7. Do you believe that the Holocaust has been exaggerated and/or exploited to serve Zionist/Jewish interests?
a. The Holocaust was a crime against all humanity but it is in the past. Now it is being manipulated to silence Israel’s critics
b. We all need to learn about the Holocaust, how it happened and why it makes the existence of a secure Jewish homeland so important
8. Are the Jews a cursed people?
a. Our religion teaches that they are
b. Of course not. But we need to be aware of the deep roots of antisemitism in some cultures and world religions, including Christianity
9. Do Jews have common features?
a. They have big noses, they’re greedy, mean, devious and clannish
b. No – and to suggest they do is plain and simple racism
10. Is antisemitism a problem in the Labour party?
a. It has been fabricated, exaggerated and weaponised by both internal and external enemies of Corbyn to undermine his leadership and Labour’s electoral prospects
b. Yes it is. The party needs to ensure that everyone knows where the lines are drawn and deal quickly and resolutely with those who cross them
How did you do?
If you are a member of the Labour party and did not spot the elephant traps, the problem is worse than we thought. And yes, of course, a multiple choice of two does not allow for much nuance. But nor does it allow for obfuscation. If you answered ‘a’ to any of the questions, can you not see that the alternative in no way abridges your right to criticise Israel but does so in terms which beg far fewer questions about what else you might believe?
The other article of faith which unites those on Labour’s ‘left’ is their unqualified commitment to its leader. It is Corbyn, not the discredited Livingstone, who provides the continuity between the problematic politics of the 1980s and the 2010s. Because long before he and Momentum redefined Labour’s mainstream, those were the people he knew, the principles he espoused, the associations which sustained him through 30 rebellious years on the backbenches.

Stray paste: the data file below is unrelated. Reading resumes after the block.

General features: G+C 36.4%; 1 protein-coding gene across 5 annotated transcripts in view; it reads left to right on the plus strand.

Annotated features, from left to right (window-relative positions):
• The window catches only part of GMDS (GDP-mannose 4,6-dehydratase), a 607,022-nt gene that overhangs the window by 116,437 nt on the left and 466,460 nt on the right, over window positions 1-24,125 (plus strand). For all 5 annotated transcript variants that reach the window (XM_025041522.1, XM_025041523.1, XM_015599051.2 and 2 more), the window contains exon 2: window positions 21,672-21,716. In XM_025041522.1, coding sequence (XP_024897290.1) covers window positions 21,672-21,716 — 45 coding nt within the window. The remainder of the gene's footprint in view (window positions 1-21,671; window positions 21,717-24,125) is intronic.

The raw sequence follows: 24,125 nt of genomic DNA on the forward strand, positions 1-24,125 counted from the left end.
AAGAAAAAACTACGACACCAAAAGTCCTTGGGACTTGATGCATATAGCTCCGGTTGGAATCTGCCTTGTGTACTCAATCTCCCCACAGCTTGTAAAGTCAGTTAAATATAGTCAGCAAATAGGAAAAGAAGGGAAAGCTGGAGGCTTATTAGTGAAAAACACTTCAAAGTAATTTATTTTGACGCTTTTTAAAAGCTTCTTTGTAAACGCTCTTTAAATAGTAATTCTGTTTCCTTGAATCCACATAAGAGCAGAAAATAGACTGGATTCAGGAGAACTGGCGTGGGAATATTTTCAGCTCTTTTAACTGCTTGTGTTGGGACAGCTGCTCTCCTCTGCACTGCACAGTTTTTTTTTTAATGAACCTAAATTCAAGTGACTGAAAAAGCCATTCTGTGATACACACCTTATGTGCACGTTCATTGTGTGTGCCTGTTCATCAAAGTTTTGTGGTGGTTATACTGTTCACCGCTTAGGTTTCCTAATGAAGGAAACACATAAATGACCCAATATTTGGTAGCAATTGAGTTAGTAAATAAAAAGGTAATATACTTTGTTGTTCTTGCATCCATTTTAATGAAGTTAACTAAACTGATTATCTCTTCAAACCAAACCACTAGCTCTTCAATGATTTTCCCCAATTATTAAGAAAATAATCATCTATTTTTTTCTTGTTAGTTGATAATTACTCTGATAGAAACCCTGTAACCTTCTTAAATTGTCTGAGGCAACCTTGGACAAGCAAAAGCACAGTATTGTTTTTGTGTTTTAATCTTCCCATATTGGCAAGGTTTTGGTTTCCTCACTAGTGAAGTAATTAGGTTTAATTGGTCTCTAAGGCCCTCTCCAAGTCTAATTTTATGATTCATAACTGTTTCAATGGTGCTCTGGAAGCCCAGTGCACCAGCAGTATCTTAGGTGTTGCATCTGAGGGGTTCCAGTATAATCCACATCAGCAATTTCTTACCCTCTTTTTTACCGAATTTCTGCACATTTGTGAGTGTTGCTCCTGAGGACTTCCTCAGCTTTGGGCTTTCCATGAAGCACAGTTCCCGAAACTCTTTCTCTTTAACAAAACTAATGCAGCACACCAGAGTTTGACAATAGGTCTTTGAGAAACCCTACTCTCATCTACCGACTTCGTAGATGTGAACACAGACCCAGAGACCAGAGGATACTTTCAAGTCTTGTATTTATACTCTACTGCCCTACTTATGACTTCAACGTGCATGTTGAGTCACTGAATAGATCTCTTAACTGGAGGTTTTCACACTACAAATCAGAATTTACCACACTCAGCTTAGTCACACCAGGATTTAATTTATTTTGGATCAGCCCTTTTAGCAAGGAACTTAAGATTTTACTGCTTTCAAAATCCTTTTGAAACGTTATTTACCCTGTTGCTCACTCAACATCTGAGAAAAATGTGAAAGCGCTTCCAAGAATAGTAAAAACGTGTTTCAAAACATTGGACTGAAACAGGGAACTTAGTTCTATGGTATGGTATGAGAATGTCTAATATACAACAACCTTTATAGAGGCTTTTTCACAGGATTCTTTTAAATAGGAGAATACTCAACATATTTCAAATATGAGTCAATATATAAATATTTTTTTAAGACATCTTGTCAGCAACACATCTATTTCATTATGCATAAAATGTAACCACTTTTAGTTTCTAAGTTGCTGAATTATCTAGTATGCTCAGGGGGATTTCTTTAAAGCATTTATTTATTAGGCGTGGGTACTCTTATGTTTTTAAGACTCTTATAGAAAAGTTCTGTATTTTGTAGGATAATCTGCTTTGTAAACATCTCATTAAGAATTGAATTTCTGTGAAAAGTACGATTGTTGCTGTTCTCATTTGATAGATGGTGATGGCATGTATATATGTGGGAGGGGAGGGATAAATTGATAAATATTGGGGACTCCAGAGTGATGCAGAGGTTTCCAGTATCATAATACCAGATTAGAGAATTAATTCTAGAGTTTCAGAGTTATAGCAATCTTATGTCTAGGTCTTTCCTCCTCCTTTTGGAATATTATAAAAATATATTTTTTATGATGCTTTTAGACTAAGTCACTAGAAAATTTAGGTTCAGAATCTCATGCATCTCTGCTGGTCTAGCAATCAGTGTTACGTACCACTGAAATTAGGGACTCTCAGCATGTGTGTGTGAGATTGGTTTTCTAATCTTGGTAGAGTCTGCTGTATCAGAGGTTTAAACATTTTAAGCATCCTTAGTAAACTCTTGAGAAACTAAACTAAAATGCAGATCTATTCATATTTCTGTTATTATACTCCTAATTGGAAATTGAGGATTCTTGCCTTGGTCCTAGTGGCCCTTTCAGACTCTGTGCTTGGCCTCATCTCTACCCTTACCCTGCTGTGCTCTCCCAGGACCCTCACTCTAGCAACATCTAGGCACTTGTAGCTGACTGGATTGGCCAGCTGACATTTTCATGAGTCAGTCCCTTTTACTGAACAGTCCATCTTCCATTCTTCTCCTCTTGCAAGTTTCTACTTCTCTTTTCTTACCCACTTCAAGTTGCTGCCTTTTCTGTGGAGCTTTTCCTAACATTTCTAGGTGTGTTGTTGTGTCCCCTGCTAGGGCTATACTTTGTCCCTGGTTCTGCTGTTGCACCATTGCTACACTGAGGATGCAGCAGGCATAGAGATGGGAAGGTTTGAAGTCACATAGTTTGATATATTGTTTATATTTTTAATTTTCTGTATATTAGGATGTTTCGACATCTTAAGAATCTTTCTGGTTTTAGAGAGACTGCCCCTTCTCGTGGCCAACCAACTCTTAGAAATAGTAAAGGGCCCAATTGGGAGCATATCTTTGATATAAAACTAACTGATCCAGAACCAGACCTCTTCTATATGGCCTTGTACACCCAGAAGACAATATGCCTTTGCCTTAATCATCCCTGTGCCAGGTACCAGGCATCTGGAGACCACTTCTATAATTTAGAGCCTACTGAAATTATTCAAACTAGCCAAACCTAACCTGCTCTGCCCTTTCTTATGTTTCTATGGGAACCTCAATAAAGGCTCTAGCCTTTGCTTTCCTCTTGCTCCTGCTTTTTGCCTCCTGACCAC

That is not to suggest that Corbyn is in any way antisemitic, nor that he cannot be a good leader of the Labour party and even a great prime minister. But he has to make the transition he has not yet made. He has to speak truth not only to power but also to his own supporters. He has to free himself from those in his own entourage and among his own followers who would shackle him to past political indulgences. He must repudiate those who, when it comes to Israel and Zionism, cannot or will not distinguish between reasoned criticism and an intolerant dogma which, for some at least, is a proxy for or a portal to something altogether more repulsive and dangerous.
Only he can break the link. But to do so, he must at last venture out of his comfort zone and engage with those who are not signed up members of his support system.
It is a simple test. But those who fail it, fail the Labour party.
Peter Bradley is a former Labour member of parliament. He is currently director of Speakers’ Corner Trust, a charity which promotes free expression and public debate.
Photo: Stephanie Lloyd